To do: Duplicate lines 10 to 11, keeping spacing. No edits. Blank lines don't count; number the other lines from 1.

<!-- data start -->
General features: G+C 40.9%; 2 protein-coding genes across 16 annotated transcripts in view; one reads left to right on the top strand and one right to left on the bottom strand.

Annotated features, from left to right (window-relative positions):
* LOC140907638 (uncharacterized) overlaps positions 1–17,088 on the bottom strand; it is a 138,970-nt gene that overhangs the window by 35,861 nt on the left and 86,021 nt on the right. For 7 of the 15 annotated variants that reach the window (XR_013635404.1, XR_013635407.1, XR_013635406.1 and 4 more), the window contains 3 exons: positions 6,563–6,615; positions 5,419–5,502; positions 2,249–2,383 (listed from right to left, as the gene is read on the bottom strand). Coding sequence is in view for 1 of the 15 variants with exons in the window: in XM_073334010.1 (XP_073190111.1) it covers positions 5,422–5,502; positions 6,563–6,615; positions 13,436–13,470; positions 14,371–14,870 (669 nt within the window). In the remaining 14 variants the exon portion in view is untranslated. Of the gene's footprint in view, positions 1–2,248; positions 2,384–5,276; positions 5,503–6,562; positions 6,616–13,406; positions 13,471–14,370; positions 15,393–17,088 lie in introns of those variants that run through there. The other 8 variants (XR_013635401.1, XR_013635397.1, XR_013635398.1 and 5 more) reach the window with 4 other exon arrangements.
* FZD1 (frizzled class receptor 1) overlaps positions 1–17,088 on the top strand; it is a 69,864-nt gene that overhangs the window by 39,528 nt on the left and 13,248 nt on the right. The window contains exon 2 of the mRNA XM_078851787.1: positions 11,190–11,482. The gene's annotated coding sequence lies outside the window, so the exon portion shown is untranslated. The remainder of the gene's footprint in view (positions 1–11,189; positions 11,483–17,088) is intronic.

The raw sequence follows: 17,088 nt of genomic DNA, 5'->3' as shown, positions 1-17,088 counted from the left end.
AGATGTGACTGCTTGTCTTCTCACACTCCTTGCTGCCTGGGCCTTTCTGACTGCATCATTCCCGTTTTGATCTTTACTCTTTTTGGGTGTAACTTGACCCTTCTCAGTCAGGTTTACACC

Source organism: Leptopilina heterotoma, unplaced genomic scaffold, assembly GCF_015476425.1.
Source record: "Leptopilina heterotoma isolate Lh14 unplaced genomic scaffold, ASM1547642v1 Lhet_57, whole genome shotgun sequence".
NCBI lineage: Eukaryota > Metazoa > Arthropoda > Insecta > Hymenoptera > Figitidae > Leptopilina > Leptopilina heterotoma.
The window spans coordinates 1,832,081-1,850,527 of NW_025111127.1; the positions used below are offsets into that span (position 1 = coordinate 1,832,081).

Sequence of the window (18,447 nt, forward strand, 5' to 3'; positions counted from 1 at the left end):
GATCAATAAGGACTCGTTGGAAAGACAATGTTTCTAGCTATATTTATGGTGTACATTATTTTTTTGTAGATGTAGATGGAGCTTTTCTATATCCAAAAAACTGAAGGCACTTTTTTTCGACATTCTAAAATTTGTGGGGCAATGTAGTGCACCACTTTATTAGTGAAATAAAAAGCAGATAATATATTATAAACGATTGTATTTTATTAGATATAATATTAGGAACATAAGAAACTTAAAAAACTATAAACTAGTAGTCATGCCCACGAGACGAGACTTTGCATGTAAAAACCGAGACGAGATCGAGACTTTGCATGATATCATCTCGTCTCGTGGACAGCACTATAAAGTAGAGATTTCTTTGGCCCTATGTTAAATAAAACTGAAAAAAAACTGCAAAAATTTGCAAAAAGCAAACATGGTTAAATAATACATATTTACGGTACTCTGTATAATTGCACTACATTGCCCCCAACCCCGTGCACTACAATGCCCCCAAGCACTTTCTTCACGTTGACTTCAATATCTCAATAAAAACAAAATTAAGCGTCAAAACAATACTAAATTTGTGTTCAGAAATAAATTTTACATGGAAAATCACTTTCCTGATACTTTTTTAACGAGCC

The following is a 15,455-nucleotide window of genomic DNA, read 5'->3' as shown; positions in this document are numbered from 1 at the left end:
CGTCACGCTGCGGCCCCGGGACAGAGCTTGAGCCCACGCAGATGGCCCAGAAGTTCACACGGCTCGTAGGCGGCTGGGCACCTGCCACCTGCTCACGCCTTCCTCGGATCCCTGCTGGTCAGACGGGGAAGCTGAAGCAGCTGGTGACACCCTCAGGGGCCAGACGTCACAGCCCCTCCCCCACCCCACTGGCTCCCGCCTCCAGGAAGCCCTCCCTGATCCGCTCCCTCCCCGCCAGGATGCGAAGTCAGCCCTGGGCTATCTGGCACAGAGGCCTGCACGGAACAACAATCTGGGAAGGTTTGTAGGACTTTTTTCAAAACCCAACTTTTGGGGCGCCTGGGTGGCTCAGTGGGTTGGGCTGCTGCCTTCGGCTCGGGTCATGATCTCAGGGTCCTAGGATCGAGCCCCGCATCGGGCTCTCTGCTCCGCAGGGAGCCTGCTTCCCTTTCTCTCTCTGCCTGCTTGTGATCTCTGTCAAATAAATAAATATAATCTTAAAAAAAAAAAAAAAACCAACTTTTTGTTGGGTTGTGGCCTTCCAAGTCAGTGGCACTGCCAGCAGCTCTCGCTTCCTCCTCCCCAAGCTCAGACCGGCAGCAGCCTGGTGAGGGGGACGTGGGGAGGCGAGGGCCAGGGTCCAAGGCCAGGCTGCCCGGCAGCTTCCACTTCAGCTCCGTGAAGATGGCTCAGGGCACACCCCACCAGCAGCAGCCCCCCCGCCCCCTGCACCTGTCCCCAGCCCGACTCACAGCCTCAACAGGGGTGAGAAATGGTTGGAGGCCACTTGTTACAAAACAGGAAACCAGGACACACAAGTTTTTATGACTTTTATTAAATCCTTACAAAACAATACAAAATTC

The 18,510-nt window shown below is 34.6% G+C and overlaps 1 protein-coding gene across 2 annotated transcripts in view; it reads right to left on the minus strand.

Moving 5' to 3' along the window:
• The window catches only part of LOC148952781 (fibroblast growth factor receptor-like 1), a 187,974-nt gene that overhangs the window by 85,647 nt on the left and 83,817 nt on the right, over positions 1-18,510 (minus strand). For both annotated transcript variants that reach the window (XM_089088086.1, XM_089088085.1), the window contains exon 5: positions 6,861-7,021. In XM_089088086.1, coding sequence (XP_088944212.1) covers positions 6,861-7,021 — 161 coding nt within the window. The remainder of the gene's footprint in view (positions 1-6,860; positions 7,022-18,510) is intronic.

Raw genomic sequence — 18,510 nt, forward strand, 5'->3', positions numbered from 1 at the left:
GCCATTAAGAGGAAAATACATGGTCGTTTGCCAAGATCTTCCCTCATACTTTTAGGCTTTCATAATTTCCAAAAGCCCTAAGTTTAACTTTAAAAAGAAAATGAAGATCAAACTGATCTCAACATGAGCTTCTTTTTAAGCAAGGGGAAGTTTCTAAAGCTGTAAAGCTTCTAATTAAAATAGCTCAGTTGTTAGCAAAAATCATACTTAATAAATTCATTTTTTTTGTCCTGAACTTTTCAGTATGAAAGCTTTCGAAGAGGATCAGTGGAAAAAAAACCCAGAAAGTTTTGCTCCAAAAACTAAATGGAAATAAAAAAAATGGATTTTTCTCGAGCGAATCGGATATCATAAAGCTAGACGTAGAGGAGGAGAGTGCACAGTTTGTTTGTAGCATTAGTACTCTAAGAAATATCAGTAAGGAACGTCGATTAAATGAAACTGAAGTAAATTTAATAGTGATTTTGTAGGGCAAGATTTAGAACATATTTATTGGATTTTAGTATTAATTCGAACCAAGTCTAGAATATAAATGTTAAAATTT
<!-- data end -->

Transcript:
The window spans coordinates 1,832,081-1,850,527 of NW_025111127.1; the positions used below are offsets into that span (position 1 = coordinate 1,832,081).

Sequence of the window (18,447 nt, forward strand, 5' to 3'; positions counted from 1 at the left end):